If it’s raining you take an umbrella if you have to go outside, right?  Human beings do all kinds of things to protect themselves and their loved ones from harm.  We teach our children not to touch hot stoves, not to play with matches, not to run out into the street if a car is coming.  And, certainly no one ever wants to become ill, or have to have surgery or to become incapacitated in any way.  Unfortunately, things happen.  Some things may harm our health that we have control of like smoking, drugs, and alcohol.  Other times we may just get sick through no fault of our own.  The health insurance premiums that we pay are paid with the expectation that when and if we do need medical attention we won’t have to pay the entire bill ourselves.  You may have a high deductible health plan but you know that if some expensive disease enters your body your medical insurance will ensure that you are properly cared for.  Perhaps you have a small child that become seriously ill with a life threatening disease.  You would be so thankful that the health premiums have been paid.

Just to give you an idea how expensive it is to treat serious illnesses, Forbes has compiled a list of America’s most expensive medical conditions.  Here they are in descending order.

10.  Normal Childbirth Estimated spending $32 billion the birth of a child is a happy and joyous occasion althoug h an expensive one.  In 2005, $23 billion was spent on hospital inpatient stays for live births, as well as $7 billion on outpatient and office-based medical provider visits.

9.  Back Problems Estimated Spending $32 billion back and spine problems affect millions of American adults.  $17 billion on outpatient and office-based medical provider visits and $8 billion on hospital inpatient stays.

8.  Osteoarthritis And Other Joint Diseases  Estimated Spending $34 billion There are more than 100 different arthritic diseases and conditions with osteoarthritis the most common and affecting more than 27 million people.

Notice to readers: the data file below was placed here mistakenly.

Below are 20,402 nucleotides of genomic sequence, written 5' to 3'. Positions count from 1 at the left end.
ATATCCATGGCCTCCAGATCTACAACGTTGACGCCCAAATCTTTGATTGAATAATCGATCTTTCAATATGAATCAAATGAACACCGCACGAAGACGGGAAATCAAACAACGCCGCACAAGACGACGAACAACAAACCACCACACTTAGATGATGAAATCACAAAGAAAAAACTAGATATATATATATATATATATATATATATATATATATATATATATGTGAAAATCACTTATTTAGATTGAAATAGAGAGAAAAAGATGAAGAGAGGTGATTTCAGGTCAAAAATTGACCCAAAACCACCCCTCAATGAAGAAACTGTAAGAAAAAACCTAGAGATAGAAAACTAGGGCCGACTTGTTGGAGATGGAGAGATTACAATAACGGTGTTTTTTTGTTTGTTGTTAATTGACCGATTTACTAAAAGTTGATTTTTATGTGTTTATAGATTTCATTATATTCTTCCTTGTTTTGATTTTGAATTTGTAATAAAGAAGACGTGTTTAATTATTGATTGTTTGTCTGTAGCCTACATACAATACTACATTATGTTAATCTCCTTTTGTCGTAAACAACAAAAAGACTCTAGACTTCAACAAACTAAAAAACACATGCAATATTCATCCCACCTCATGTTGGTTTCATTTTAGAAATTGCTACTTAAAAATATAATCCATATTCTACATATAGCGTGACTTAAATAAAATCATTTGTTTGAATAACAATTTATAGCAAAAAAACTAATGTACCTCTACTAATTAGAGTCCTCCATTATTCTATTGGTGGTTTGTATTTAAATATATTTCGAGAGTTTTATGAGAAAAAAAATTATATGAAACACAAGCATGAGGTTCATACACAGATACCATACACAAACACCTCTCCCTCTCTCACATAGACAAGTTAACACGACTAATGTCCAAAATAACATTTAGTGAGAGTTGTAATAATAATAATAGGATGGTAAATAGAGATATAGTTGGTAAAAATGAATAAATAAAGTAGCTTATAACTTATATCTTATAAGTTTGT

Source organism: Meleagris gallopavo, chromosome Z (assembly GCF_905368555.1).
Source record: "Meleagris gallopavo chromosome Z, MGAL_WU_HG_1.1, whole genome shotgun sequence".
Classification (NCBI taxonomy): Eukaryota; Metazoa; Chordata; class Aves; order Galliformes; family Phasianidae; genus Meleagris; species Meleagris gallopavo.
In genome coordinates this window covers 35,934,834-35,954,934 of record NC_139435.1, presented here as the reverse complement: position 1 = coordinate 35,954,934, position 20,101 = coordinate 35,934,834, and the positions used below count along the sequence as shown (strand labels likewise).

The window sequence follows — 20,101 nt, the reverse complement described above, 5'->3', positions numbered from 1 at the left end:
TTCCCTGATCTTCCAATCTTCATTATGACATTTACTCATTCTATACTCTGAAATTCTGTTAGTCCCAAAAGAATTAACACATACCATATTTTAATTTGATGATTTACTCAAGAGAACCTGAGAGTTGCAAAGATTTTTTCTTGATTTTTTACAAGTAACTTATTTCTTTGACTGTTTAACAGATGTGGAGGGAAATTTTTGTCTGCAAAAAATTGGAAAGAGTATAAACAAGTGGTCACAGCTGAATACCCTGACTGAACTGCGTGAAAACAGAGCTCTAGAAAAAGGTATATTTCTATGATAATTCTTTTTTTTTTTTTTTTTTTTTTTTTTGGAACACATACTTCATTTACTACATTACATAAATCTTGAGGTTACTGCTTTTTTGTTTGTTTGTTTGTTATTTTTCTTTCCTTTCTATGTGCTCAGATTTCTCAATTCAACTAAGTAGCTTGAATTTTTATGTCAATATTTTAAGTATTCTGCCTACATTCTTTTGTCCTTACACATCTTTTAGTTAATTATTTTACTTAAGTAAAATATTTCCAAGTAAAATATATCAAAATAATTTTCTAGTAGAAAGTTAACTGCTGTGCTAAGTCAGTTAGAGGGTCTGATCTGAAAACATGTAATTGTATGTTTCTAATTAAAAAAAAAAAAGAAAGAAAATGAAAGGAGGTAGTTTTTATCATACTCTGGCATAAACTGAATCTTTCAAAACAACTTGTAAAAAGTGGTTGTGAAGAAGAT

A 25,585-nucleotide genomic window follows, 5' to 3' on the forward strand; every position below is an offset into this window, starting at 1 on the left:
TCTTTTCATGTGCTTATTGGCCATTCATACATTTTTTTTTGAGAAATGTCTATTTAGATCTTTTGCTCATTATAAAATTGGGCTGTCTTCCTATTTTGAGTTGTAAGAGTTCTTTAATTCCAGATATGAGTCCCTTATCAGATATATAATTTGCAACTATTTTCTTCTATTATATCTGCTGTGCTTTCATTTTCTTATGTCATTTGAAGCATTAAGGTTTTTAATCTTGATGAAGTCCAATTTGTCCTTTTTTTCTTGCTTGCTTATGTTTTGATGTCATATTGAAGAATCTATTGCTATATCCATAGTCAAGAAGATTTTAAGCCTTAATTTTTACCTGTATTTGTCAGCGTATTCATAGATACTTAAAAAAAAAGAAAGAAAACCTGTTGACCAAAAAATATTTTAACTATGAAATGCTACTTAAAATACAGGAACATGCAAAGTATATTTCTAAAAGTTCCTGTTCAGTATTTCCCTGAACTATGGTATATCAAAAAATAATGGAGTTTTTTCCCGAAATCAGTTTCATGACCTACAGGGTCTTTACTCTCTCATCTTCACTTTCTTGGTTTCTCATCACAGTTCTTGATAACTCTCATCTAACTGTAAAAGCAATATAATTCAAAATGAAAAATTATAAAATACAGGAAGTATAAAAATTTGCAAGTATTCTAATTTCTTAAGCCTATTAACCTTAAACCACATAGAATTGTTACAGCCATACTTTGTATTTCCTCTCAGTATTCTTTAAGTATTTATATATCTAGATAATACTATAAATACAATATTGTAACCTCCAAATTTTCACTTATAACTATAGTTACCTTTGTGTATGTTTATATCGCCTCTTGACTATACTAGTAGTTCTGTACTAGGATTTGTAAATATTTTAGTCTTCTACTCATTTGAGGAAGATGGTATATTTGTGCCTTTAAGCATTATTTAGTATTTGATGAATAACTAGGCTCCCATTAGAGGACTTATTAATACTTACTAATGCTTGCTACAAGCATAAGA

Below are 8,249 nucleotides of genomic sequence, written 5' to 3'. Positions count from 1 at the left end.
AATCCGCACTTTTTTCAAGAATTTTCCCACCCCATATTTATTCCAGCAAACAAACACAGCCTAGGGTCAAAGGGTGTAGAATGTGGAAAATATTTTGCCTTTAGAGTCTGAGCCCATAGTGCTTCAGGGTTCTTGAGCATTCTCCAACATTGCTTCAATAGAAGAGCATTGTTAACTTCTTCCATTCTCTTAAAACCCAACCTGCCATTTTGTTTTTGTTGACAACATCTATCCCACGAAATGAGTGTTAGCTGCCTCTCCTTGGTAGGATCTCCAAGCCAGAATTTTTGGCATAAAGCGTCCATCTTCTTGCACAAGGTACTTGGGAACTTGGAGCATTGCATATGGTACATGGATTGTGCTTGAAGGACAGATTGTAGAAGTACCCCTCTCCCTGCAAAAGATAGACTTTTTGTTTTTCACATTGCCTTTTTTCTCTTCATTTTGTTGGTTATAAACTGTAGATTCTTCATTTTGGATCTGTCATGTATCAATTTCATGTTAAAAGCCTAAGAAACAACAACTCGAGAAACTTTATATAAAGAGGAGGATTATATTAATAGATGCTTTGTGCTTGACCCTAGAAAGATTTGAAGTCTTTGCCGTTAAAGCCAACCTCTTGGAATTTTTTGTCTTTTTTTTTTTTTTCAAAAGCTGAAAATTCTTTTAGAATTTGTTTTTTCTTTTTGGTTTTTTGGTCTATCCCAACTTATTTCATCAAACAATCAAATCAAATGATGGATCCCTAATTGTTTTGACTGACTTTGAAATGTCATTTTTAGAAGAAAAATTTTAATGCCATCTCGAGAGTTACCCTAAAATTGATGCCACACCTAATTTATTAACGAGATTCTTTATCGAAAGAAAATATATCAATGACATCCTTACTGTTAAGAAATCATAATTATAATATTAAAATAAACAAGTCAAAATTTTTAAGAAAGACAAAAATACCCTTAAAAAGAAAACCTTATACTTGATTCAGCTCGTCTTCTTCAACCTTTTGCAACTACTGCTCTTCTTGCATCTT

7.   Diabetes Types 1 And 2 Estimated spending $34 billion Diabetes has more than doubled in the last 15 years totaling 14.6 million in 2005.  Type 1 appears mostly in childhood.  Type 2 which is largely preventable accounts for 90% to 95% of all diabetes.

6.  Hypertension Estimated spending $42 billion High blood pressure is considered a major risk factor for heart failure and stroke.

5.  Asthma and Chronic Obstructive Pulmonary Disease (COPD) a group of diseases including emphysema, chronic bronchitis and in some cases asthma which cause air flow blockage and breathing related problems.  It’s also a leading cause of death, illness and disability.

4.   Mental Disorders, Including Depression  Estimated Spending $55 billion According to the CDC, every year, one in two Americans has a diagnosable mental disorder, which can be as disabling as cancer or heart disease in terms of premature death and lost productivity.

3.  Cancer Estimated spending $69 billion the second leading cause of death, cancer kills more than half a million Americans every year, according to the CDC.  Fighting the disease doesn’t come cheap.  $33 billion on outpatient and office-based medical provider visits, $29 billion on hospital inpatient stays.

2. Trauma Disorders Estimated Spending $72 billion Trauma disorders include everything from broken bones caused by falls to injuries from a car accident.

1. Heart Conditions Estimated Spending $76 billion. Winner!  79 million of us have it and coronary heart disease is a major cause of premature, permanent disability in the workforce.